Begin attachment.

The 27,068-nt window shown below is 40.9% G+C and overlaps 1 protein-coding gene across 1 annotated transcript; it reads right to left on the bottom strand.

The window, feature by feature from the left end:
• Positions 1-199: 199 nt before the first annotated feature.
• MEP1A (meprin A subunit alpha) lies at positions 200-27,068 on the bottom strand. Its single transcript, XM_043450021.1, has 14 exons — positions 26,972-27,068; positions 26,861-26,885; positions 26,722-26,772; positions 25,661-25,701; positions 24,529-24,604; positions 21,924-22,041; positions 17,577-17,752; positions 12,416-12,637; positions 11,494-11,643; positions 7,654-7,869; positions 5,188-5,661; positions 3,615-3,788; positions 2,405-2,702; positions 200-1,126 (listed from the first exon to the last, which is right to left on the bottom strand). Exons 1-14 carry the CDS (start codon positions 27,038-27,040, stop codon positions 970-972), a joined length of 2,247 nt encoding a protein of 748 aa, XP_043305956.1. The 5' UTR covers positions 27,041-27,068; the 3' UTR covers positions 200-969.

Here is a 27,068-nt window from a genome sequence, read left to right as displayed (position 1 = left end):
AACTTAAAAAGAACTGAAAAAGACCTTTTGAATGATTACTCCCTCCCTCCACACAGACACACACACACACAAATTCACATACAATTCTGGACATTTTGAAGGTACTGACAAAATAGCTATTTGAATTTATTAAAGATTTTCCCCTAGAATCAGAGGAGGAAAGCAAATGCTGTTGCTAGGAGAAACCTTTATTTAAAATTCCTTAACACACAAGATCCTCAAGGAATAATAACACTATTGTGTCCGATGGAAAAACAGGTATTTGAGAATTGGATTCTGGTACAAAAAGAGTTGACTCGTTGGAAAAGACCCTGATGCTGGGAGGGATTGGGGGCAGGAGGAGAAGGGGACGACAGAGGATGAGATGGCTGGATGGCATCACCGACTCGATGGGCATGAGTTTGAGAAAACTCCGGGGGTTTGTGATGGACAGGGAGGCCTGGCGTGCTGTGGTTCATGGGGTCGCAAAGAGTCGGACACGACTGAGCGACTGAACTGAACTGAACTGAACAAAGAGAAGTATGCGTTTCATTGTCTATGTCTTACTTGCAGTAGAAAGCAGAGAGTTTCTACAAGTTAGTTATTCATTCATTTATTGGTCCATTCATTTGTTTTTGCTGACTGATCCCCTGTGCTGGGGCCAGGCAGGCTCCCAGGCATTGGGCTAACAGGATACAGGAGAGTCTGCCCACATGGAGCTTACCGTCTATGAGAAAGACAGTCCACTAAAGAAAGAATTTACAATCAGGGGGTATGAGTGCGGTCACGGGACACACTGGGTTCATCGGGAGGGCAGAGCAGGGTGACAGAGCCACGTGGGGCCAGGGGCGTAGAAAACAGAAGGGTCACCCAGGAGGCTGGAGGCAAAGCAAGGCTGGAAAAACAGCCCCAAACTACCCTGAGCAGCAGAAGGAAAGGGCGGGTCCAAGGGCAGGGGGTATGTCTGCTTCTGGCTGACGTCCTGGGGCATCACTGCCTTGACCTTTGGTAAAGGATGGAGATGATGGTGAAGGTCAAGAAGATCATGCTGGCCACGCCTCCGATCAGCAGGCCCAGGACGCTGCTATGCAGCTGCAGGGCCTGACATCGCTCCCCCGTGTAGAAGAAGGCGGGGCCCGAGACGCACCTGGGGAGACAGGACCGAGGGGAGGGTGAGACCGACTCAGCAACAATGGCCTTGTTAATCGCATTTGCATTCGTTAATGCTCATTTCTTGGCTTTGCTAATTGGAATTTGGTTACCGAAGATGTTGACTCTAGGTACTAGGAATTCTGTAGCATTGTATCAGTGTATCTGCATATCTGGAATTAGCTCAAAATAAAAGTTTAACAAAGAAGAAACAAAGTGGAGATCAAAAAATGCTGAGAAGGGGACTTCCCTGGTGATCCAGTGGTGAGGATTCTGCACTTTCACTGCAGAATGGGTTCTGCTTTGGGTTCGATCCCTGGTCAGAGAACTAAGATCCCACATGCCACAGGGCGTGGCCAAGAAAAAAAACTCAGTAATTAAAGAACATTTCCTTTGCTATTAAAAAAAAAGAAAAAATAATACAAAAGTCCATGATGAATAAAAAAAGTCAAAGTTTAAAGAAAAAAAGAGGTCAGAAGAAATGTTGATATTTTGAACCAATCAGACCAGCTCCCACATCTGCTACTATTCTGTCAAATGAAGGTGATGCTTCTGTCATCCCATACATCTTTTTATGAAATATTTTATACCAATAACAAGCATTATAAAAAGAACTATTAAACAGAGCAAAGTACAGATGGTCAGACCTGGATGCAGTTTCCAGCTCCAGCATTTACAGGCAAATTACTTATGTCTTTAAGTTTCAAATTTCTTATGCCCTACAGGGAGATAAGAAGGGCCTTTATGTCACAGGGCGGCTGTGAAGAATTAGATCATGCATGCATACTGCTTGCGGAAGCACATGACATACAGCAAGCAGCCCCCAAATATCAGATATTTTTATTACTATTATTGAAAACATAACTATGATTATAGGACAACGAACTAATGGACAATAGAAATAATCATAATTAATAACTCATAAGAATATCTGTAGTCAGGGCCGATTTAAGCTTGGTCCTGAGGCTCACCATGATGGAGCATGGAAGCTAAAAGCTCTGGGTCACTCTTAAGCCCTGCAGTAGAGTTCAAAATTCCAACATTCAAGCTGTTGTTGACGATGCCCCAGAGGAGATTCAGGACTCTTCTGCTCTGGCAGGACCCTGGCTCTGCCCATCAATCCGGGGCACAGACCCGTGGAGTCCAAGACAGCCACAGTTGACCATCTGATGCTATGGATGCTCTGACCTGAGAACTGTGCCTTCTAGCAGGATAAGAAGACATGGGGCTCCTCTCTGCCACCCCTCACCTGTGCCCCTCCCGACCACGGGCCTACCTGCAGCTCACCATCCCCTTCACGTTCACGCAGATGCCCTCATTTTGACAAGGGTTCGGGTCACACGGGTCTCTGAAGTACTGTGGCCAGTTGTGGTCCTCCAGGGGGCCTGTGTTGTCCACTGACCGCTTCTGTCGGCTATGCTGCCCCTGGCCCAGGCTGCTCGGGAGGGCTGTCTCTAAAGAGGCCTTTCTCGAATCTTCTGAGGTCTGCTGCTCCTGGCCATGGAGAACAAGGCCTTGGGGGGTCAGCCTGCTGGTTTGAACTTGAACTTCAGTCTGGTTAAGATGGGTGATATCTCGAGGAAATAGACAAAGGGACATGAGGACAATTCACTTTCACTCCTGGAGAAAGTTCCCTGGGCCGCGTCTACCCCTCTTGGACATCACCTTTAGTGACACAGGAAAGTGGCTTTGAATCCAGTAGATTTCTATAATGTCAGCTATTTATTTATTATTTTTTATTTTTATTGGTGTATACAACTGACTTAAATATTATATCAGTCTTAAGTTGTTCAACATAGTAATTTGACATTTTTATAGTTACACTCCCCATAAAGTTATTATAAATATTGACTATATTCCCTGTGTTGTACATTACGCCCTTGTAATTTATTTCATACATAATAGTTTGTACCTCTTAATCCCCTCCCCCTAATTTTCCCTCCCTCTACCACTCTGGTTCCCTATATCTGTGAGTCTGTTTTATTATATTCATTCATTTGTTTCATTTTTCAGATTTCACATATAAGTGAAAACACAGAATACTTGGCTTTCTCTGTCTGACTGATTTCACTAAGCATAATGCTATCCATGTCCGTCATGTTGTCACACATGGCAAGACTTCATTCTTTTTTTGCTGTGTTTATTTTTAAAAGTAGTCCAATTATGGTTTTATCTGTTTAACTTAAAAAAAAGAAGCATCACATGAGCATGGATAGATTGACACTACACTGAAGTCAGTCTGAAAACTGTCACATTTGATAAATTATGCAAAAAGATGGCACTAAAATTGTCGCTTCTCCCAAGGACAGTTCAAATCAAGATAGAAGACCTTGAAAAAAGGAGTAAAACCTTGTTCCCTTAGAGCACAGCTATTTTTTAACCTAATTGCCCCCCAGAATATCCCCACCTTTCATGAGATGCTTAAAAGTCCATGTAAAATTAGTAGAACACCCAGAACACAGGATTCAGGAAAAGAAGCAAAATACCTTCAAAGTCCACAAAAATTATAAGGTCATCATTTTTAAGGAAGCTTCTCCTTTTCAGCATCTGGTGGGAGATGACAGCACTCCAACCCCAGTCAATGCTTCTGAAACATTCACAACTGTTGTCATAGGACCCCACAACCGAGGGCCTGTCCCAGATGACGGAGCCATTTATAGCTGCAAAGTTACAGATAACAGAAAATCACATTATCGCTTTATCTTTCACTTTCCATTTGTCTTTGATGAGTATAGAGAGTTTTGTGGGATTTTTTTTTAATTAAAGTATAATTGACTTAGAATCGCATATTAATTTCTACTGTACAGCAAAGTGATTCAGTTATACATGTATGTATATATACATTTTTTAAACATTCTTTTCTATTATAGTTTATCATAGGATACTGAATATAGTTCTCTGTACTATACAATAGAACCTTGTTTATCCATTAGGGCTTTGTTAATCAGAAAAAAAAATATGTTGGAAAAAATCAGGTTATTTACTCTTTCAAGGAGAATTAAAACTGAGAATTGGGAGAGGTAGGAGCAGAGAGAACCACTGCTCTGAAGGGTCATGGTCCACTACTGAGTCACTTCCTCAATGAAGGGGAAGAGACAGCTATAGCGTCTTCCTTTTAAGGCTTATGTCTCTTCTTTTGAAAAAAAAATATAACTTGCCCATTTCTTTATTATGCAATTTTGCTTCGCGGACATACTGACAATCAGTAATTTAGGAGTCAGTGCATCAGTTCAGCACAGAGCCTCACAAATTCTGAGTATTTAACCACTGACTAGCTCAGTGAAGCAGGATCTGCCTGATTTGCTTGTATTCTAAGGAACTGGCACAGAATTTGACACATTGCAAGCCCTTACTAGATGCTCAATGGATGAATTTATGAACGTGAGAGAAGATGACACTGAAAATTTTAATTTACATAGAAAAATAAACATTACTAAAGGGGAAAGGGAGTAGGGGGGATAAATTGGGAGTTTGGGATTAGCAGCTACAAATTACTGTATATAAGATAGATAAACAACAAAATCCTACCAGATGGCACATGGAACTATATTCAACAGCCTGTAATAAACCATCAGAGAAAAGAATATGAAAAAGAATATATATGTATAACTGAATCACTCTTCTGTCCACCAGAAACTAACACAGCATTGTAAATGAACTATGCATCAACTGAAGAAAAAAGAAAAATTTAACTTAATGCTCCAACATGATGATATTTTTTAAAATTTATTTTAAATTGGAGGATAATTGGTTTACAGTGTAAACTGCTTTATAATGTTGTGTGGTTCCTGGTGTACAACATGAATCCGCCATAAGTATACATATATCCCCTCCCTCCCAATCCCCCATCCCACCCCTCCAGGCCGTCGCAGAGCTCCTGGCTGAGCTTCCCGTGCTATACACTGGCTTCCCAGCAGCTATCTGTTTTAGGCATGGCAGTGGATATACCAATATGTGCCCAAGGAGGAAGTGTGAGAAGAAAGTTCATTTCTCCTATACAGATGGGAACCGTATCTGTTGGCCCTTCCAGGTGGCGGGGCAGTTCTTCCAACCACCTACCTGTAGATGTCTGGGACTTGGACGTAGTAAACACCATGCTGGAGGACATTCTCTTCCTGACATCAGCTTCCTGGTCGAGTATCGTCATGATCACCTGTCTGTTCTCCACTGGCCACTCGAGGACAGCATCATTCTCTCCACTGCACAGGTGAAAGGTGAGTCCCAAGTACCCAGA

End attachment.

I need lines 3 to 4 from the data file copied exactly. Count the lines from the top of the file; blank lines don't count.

• Positions 1-199: 199 nt before the first annotated feature.
• MEP1A (meprin A subunit alpha) lies at positions 200-27,068 on the bottom strand. Its single transcript, XM_043450021.1, has 14 exons — positions 26,972-27,068; positions 26,861-26,885; positions 26,722-26,772; positions 25,661-25,701; positions 24,529-24,604; positions 21,924-22,041; positions 17,577-17,752; positions 12,416-12,637; positions 11,494-11,643; positions 7,654-7,869; positions 5,188-5,661; positions 3,615-3,788; positions 2,405-2,702; positions 200-1,126 (listed from the first exon to the last, which is right to left on the bottom strand). Exons 1-14 carry the CDS (start codon positions 27,038-27,040, stop codon positions 970-972), a joined length of 2,247 nt encoding a protein of 748 aa, XP_043305956.1. The 5' UTR covers positions 27,041-27,068; the 3' UTR covers positions 200-969.